1. n. 
The normal, predicted pressure for a given depth, or the pressure exerted per unit area by a column of freshwater from sea level to a given depth. Abnormally low pressure might occur in areas where fluids have been drained, such as a depleted hydrocarbon reservoir. Abnormally high pressure might occur in areas where burial of water-filled sediments by an impermeable sediment such as clay was so rapid that fluids could not escape and the pore pressure increased with deeper burial.
See: abnormal pressure, absolute pressure, formation pressure, fresh water, geopressure, geopressure gradient, hydraulic head, hydrostatic head, normal pressure, overpressure, pore pressure, reservoir pressure, underpressure
2. n. 
The force per unit area caused by a column of fluid. In US oilfield units, this is calculated using the equation: P=MW*Depth*0.052, where MW is the drilling fluid density in pounds per gallon, Depth is the true vertical depth or "head" in feet, and 0.052 is a unit conversion factor chosen such that P results in units of pounds per square in. (psi).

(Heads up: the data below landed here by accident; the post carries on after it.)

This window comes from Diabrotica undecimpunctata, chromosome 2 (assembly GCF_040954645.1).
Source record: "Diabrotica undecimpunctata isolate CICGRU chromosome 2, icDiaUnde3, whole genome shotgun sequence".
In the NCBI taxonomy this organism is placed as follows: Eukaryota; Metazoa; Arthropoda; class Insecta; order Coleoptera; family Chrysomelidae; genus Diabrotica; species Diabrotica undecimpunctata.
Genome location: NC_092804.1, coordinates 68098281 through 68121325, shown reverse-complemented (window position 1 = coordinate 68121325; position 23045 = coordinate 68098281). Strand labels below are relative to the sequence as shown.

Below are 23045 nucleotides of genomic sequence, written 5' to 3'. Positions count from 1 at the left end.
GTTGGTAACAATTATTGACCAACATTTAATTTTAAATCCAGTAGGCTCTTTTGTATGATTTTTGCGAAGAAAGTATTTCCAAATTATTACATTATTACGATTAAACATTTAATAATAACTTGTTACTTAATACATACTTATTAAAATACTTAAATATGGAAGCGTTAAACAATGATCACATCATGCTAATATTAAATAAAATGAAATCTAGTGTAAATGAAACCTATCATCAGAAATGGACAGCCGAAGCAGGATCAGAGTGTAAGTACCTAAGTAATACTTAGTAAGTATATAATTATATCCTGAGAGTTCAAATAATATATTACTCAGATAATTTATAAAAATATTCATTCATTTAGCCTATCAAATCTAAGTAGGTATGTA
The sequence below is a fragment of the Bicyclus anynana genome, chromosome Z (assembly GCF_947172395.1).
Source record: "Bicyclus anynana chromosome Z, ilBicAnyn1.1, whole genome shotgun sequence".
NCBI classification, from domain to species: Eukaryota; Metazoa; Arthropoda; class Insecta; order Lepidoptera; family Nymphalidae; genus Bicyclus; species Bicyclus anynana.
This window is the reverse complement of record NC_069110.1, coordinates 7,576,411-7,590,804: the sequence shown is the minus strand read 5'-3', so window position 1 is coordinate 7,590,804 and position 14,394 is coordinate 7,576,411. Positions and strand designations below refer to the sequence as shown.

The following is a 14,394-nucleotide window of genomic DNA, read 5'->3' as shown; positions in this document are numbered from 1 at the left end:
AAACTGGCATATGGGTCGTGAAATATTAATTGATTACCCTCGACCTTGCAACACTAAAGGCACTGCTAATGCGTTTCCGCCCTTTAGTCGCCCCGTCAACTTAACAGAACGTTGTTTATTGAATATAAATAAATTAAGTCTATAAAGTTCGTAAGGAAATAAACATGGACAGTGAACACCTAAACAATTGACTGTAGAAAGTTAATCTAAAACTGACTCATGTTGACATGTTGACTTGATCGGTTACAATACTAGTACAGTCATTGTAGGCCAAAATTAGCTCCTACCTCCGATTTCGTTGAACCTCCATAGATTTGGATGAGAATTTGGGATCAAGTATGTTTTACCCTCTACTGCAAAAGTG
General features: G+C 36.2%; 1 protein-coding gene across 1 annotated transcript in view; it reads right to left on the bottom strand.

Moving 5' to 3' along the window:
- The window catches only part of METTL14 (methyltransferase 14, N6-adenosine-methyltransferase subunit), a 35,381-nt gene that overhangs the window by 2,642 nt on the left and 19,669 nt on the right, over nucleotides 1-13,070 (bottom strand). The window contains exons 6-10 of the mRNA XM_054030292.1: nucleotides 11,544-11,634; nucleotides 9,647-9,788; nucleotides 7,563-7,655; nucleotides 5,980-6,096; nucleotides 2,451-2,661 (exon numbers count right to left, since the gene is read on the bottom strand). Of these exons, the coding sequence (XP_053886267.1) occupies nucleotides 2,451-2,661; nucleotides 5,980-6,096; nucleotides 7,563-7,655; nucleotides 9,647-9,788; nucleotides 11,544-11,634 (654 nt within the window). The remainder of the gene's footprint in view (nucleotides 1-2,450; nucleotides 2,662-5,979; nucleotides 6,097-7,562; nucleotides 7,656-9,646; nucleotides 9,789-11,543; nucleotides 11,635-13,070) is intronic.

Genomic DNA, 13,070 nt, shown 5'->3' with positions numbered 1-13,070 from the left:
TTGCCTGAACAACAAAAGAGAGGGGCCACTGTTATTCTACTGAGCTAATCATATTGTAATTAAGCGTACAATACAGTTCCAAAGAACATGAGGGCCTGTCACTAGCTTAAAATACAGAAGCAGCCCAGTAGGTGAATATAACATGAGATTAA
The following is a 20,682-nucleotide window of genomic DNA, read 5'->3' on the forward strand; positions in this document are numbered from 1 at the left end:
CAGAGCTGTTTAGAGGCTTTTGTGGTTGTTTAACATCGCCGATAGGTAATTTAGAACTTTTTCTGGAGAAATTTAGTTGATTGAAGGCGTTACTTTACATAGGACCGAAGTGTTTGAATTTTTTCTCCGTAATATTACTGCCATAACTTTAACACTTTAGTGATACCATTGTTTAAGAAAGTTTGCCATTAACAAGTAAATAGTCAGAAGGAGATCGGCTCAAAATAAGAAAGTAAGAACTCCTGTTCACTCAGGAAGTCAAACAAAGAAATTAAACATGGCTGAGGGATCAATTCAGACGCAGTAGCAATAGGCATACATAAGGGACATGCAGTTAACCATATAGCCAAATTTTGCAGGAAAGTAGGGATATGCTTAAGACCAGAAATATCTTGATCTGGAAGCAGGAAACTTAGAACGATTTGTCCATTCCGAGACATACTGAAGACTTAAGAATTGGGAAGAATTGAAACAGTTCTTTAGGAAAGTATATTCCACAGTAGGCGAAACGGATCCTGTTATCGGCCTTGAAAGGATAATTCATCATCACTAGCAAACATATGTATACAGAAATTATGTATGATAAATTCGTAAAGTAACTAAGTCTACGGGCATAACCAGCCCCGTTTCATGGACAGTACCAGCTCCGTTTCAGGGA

3. n. 
The pressure at any point in a column of fluid caused by the weight of fluid above that point. Controlling the hydrostatic pressure of a mud column is a critical part of mud engineering. Mud weight must be monitored and adjusted to always stay within the limits imposed by the drilling situation. Sufficient hydrostatic pressure (mud weight) is necessary to prevent an influx of fluids from downhole, but excessive pressure must also be avoided to prevent creation of hydraulic fractures in the formation, which would cause lost circulation. Hydrostatic pressure is calculated from mud weight and true vertical depth as follows:
Hydrostatic pressure, psi = 0.052 x Mud Weight, lbm/gal x True Vertical Depth, ft. (To convert to SI units, 1.0 psi = 6.9 kPa.)